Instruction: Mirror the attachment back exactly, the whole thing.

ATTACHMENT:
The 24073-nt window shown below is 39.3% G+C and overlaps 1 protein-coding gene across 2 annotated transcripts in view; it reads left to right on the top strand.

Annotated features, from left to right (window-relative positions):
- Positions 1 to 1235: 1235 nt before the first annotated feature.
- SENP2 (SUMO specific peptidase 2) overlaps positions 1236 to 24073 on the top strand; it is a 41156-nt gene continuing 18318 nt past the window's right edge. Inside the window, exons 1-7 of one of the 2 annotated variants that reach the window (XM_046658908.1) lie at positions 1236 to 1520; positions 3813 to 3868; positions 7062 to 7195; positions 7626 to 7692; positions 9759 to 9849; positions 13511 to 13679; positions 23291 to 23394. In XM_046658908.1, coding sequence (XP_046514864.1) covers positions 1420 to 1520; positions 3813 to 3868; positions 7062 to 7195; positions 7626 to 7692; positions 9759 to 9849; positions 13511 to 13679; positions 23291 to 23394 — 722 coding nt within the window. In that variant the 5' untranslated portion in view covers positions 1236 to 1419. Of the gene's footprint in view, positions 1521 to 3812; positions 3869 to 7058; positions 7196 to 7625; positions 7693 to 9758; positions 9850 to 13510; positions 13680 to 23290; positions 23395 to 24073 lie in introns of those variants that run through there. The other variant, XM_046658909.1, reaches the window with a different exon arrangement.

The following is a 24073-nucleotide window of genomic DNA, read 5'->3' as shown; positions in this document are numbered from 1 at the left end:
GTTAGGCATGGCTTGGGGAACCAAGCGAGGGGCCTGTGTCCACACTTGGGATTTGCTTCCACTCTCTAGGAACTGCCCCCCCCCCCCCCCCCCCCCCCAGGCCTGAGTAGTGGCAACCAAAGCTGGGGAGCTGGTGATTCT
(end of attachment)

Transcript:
The 24073-nt window shown below is 39.3% G+C and overlaps 1 protein-coding gene across 2 annotated transcripts in view; it reads left to right on the top strand.

Annotated features, from left to right (window-relative positions):
- Positions 1 to 1235: 1235 nt before the first annotated feature.
- SENP2 (SUMO specific peptidase 2) overlaps positions 1236 to 24073 on the top strand; it is a 41156-nt gene continuing 18318 nt past the window's right edge. Inside the window, exons 1-7 of one of the 2 annotated variants that reach the window (XM_046658908.1) lie at positions 1236 to 1520; positions 3813 to 3868; positions 7062 to 7195; positions 7626 to 7692; positions 9759 to 9849; positions 13511 to 13679; positions 23291 to 23394. In XM_046658908.1, coding sequence (XP_046514864.1) covers positions 1420 to 1520; positions 3813 to 3868; positions 7062 to 7195; positions 7626 to 7692; positions 9759 to 9849; positions 13511 to 13679; positions 23291 to 23394 — 722 coding nt within the window. In that variant the 5' untranslated portion in view covers positions 1236 to 1419. Of the gene's footprint in view, positions 1521 to 3812; positions 3869 to 7058; positions 7196 to 7625; positions 7693 to 9758; positions 9850 to 13510; positions 13680 to 23290; positions 23395 to 24073 lie in introns of those variants that run through there. The other variant, XM_046658909.1, reaches the window with a different exon arrangement.

The following is a 24073-nucleotide window of genomic DNA, read 5'->3' as shown; positions in this document are numbered from 1 at the left end:
GTTAGGCATGGCTTGGGGAACCAAGCGAGGGGCCTGTGTCCACACTTGGGATTTGCTTCCACTCTCTAGGAACTGCCCCCCCCCCCCCCCCCCCCCCCAGGCCTGAGTAGTGGCAACCAAAGCTGGGGAGCTGGTGATTCT